The question of whether to pursue an MBA versus credible work experience has always been a consideration for business grads, and it's even more relevant today with the skyrocketing cost of higher education. While having an MBA may be a prerequisite for some roles, hiring managers are increasingly leaning towards credible experience over advanced degrees to find the best candidate. Many major companies including Google, Apple, and IBM have even removed the bachelor's degree requirement when hiring new talent, as more companies have experienced excellent candidacy from candidates with stronger work experience in place of stacked degrees. Pursuing an MBA is a major commitment of time, energy, and money; here are some points to consider before making the leap. 

Financial Investment 

When considering an MBA program, tuition is probably the first thing that comes to mind. Depending on the business school and the academic pedigree, MBA tuition rates can be quite expensive. With the rising cost of tuition and the burden of financial aid and loans, taking on a graduate course load can leave students with a mountain of debt. Roles in areas such as finance may expect an MBA, but in other career areas, it may not elevate you enough to make sense financially. If an MBA does make sense for you, consider researching companies who provide generous tuition assistance or reimbursement to ease the burden. 

Opportunity Cost 

Opportunity cost is defined as "A benefit, profit, or value of something that must be given up to acquire or achieve something else." On top of the financial investment, an advanced degree is an investment or your time, energy, and focus. 

Standard MBAs take an average of two years to complete. Alternative options (online, weekend option, accelerated programs, etc.) may make the time investment shorter (or longer), but regardless, you're looking at a hefty time commitment. Due to the challenging course load, many candidates opt-out of working full-time during graduate school so they can dedicate time to their studies and group projects. The downside is that they're generally not earning relevant work experience. Factor in funds to buy books, energy to complete homework, and time spent away from family and friends to fully grasp the opportunity cost of acquiring an MBA. 

Value of Experience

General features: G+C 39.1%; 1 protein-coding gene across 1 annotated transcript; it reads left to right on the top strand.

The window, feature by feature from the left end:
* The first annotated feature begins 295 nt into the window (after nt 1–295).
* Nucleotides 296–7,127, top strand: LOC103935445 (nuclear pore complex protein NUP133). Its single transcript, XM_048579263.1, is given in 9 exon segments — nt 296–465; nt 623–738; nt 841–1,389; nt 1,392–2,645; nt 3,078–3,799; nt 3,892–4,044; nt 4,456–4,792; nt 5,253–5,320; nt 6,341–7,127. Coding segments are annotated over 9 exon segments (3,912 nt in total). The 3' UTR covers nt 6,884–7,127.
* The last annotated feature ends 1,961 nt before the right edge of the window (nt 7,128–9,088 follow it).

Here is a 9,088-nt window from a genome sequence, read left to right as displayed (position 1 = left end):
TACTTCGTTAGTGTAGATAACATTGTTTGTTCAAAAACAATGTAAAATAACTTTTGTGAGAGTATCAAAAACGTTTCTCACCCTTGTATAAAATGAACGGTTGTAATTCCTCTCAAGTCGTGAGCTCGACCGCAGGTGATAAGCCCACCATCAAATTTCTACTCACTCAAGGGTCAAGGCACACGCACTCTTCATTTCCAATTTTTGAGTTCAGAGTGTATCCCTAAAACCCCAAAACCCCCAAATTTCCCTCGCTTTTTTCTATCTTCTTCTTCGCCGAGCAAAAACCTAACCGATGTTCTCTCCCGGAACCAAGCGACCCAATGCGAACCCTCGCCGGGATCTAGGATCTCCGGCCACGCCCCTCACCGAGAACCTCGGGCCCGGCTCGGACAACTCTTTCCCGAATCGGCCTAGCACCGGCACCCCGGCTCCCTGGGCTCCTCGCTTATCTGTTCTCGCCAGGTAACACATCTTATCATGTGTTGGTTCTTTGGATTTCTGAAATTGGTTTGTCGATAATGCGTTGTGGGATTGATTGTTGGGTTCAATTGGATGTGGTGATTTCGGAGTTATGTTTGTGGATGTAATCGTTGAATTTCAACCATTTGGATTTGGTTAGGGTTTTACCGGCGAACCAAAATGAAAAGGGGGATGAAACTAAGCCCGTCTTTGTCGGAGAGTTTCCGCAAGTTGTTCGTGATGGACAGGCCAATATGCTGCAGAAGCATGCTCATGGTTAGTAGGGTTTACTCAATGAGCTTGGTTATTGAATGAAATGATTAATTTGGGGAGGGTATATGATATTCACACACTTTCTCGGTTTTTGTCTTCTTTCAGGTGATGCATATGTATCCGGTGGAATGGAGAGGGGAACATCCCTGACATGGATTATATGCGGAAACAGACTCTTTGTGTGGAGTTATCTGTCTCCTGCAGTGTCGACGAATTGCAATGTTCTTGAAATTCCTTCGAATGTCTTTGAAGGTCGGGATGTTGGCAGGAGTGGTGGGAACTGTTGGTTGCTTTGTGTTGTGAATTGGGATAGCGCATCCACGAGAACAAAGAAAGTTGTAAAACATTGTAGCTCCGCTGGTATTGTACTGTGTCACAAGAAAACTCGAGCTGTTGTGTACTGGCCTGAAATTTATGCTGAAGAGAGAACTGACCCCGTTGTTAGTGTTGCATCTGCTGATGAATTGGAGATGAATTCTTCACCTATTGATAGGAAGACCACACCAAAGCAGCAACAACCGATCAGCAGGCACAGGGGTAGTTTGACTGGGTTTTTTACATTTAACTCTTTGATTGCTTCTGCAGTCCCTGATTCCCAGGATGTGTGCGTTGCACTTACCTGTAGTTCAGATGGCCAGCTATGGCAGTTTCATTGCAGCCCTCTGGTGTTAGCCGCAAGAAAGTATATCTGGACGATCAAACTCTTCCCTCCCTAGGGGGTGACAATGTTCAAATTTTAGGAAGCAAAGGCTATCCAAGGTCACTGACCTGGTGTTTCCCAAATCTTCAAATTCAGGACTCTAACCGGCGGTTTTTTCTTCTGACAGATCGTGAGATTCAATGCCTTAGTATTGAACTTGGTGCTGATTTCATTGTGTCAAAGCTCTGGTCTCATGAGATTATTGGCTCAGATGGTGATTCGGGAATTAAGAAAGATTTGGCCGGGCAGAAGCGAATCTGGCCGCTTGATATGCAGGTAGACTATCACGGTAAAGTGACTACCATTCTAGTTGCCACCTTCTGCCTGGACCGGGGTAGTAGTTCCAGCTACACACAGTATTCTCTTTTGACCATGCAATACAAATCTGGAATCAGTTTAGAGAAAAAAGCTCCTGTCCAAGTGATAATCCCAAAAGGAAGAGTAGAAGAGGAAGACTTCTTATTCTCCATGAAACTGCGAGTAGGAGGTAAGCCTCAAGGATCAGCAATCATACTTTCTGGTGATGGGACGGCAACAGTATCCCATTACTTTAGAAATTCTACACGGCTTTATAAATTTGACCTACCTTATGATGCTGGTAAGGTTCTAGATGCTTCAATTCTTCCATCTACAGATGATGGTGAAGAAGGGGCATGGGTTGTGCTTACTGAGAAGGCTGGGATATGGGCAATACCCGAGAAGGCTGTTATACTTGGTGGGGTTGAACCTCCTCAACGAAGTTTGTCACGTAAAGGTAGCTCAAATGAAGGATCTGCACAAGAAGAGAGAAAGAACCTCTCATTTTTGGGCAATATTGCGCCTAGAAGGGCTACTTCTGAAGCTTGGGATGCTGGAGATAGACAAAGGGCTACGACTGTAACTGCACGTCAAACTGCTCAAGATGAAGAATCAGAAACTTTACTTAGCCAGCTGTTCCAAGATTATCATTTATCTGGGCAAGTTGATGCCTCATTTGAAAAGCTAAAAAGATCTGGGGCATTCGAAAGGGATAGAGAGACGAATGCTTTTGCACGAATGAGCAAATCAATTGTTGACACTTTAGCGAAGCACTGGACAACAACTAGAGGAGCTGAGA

More companies are acknowledging the value of experience over higher education, especially in roles heavy on creativity. Employees learn hard and soft skills on the job that mold them into well-rounded individuals with stronger "office" skills than recent grads. A lecture series on negotiation will generally not teach someone as much as a few years of experience negotiating. 

Differing Skill Sets 

Some of the traits that make someone an excellent student don't hold equal value in the workforce.  A straight-A student who is a brilliant test-taker may not have the collaboration or networking skills to succeed in the business world. While MBA coursework often includes group projects and collaboration, it doesn't replicate working across an org chart or under manic deadlines and changing priorities. While an MBA curriculum certainly teaches valuable skills such as time-management, organization, and subject-specific problem-solving, these skills would ideally be balanced with deeper experience typically earned on the job in areas like leadership, networking, collaboration, and innovation. This contributes to some hiring managers' preference for work experience over advanced degrees for certain roles. 

Finding a balance between earning an MBA and gaining experience is certainly possible through part-time work, internships, and even volunteerism. Weigh all of the costs and tradeoffs, and consider reaching out to human resource experts in the career area you want to pursue to interview them about their thoughts on the value of an MBA. Take the long view and chart the course that's best for you.